Foreclosure is a process that was established hundreds of years ago. You pledge a piece of property as collateral on a loan and the lender has a right to take that collateral if you do not perform on the loan. It is a very old concept, and thus no one can claim surprise at this.
And today, in most cases, when the bank forecloses, they still lose money. When you are owed $150,000 on a condo worth $50,000, you are not "making money" by foreclosing.
And in fact, this is why many banks are dragging out this process, hoping the market improves, and realizing that a property occupied by a non-paying mortgage holder is better than an abandoned property.
But on the other hand, the sooner they can sell the property and wipe the bad debt off the books, the sooner they can move forward. And this decision is up to the lender, not you. So you can argue all day, until you are blue in the face, about the "unfairness of it all" but the bottom line is, you signed the papers, you knew what would happen if you didn't make the payments and you know what to expect, now.
You can whine all you want, but taking action is better than having the Sheriff haul all your shit out on the lawn and toss your ass out.
And in this regard, Bankruptcy can be your friend - staying foreclosure proceedings for months, if not years at a time. But Bankruptcy is another one of those things people are irrationally afraid of. You see articles in the paper all the time about Joe and Suzie Homeowner, who are "struggling to get by" and cashing in their 401(k) to make the mortgage payments on their upside-down home.
Stupid, Stupid, Stupid!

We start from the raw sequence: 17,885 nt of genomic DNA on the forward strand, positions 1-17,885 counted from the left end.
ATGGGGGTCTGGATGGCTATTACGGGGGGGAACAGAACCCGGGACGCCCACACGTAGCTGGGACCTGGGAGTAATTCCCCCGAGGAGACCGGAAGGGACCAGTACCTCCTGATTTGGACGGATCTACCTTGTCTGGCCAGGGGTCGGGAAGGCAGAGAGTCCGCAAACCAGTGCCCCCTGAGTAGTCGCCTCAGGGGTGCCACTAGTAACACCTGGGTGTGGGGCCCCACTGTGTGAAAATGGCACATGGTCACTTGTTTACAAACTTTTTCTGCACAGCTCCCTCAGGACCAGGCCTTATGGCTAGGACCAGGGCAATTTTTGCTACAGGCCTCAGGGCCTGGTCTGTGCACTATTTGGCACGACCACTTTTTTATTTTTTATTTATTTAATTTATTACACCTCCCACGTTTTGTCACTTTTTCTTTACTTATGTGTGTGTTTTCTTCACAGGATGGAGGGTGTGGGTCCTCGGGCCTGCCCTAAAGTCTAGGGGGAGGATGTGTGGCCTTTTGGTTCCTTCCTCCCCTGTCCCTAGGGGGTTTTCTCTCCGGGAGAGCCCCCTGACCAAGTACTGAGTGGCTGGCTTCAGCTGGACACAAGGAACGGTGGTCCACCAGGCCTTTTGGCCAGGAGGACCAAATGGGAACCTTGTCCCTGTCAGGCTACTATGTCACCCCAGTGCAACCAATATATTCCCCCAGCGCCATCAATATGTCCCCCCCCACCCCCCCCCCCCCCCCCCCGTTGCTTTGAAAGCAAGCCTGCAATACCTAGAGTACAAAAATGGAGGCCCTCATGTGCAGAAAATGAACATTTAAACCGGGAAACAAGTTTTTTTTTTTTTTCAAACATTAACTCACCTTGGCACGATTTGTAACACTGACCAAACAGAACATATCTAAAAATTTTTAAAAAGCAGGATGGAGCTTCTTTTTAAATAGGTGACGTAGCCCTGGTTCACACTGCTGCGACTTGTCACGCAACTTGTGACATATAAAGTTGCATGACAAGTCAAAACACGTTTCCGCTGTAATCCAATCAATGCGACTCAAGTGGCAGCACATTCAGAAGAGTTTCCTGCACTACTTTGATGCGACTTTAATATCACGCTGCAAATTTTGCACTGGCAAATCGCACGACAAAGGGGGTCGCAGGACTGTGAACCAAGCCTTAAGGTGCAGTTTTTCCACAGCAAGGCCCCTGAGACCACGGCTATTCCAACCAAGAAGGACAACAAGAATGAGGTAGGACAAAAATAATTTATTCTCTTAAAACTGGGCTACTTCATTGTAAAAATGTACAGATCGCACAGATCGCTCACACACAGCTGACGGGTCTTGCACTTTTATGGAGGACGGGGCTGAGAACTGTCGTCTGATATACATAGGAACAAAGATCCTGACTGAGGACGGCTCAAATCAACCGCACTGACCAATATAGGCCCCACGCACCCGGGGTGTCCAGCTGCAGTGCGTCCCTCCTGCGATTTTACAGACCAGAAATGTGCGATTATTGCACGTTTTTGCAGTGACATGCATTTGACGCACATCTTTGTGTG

If they are insolvent, they could - and probably should - declare bankruptcy, forestall the foreclosure process by months or years (giving them time to make plans and put money aside) and protect their 401(k) and retirement plans.
Instead, because of this irrational fear of Bankruptcy, they cash in the only things protected from Bankruptcy and end up totally, utterly, and completely destitute. Or in other words, proper fucked.
And you see this all the time online - fraudulent companies advertising to "reduce your debts, without Bankruptcy!" as if Bankruptcy was something to be avoided like the plague. And in a way, their advertisements are selling that normative cue - that Bankruptcy is bad and evil and shameful. But it isn't - if you are insolvent, the shame is already there. Not taking proper action is just compounding the shame.
So, otherwise rational folks do stupid things like cash in their retirement savings to "hang on" to a house they cannot afford and to pay for a lifestyle that is beyond their means.
But people do this, everyday - hundreds of them! Thousands of them! Perhaps Millions of them! Convinced that "Bankruptcy" is so bad and shameful that it is worth destroying the rest of their lives to avoid it.
Stupid. Foolish. Utterly asinine.
Our society created these legal remedies to help people, not harm them. In years past, in Jolly Olde England, a person who was insolvent was thrown into debtor's prison, often to die. We see beyond that now, and offer people a limited "do over" if they fuck things up properly.
It is your get-out-of-jail-free card. It is your do-over. It is your parachute. And what the fuck are you saving your parachute for? Because you don't want to get it dirty?
It is like the rainy day fund that many folks keep. When they run into financial difficulty, rather than cash in the fund, they borrow more money convinced that they should save that money for a rainy day. Look outside. It's pouring rain.
If your finances are in trouble, and you are thinking of tapping into your 401(k), your IRA, or your pension fund, think again. Chances are, you are insolvent, and you should think about Bankruptcy as a real option, in a non-emotional and logical way. Talk to a real bankruptcy attorney in your jurisdiction, not some come-on "company" that advertises on the Internet.
You may find out that, stripped of the emotional baggage, Bankruptcy is not such a bad option.